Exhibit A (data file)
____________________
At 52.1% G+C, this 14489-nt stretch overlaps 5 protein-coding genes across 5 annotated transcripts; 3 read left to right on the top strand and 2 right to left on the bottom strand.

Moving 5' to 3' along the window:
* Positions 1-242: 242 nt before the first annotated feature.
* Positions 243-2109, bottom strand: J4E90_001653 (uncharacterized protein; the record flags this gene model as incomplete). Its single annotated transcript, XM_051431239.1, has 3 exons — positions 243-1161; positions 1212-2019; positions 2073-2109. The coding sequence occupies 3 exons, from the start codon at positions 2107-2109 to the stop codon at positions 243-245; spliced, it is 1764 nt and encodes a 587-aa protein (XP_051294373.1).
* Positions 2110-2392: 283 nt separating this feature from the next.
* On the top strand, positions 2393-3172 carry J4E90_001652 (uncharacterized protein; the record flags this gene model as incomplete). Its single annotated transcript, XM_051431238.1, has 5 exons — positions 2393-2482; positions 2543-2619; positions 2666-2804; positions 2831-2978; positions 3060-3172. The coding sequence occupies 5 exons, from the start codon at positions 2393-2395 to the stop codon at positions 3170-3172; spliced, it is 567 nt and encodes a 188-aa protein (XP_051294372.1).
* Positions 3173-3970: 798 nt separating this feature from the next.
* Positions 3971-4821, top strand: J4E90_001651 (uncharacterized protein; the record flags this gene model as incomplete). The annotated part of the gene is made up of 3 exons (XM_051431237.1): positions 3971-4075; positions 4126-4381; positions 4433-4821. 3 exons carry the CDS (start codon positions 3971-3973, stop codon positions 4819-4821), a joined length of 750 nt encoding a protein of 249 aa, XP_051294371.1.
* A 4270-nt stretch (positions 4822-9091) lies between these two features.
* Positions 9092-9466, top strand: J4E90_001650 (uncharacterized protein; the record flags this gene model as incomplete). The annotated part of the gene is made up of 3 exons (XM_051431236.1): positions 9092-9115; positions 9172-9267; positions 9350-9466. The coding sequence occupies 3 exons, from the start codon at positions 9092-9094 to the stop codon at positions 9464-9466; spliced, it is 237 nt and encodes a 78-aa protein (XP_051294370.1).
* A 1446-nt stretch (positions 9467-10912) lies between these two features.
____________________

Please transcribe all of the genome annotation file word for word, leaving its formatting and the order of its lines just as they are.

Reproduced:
At 52.1% G+C, this 14489-nt stretch overlaps 5 protein-coding genes across 5 annotated transcripts; 3 read left to right on the top strand and 2 right to left on the bottom strand.

Moving 5' to 3' along the window:
* Positions 1-242: 242 nt before the first annotated feature.
* Positions 243-2109, bottom strand: J4E90_001653 (uncharacterized protein; the record flags this gene model as incomplete). Its single annotated transcript, XM_051431239.1, has 3 exons — positions 243-1161; positions 1212-2019; positions 2073-2109. The coding sequence occupies 3 exons, from the start codon at positions 2107-2109 to the stop codon at positions 243-245; spliced, it is 1764 nt and encodes a 587-aa protein (XP_051294373.1).
* Positions 2110-2392: 283 nt separating this feature from the next.
* On the top strand, positions 2393-3172 carry J4E90_001652 (uncharacterized protein; the record flags this gene model as incomplete). Its single annotated transcript, XM_051431238.1, has 5 exons — positions 2393-2482; positions 2543-2619; positions 2666-2804; positions 2831-2978; positions 3060-3172. The coding sequence occupies 5 exons, from the start codon at positions 2393-2395 to the stop codon at positions 3170-3172; spliced, it is 567 nt and encodes a 188-aa protein (XP_051294372.1).
* Positions 3173-3970: 798 nt separating this feature from the next.
* Positions 3971-4821, top strand: J4E90_001651 (uncharacterized protein; the record flags this gene model as incomplete). The annotated part of the gene is made up of 3 exons (XM_051431237.1): positions 3971-4075; positions 4126-4381; positions 4433-4821. 3 exons carry the CDS (start codon positions 3971-3973, stop codon positions 4819-4821), a joined length of 750 nt encoding a protein of 249 aa, XP_051294371.1.
* A 4270-nt stretch (positions 4822-9091) lies between these two features.
* Positions 9092-9466, top strand: J4E90_001650 (uncharacterized protein; the record flags this gene model as incomplete). The annotated part of the gene is made up of 3 exons (XM_051431236.1): positions 9092-9115; positions 9172-9267; positions 9350-9466. The coding sequence occupies 3 exons, from the start codon at positions 9092-9094 to the stop codon at positions 9464-9466; spliced, it is 237 nt and encodes a 78-aa protein (XP_051294370.1).
* A 1446-nt stretch (positions 9467-10912) lies between these two features.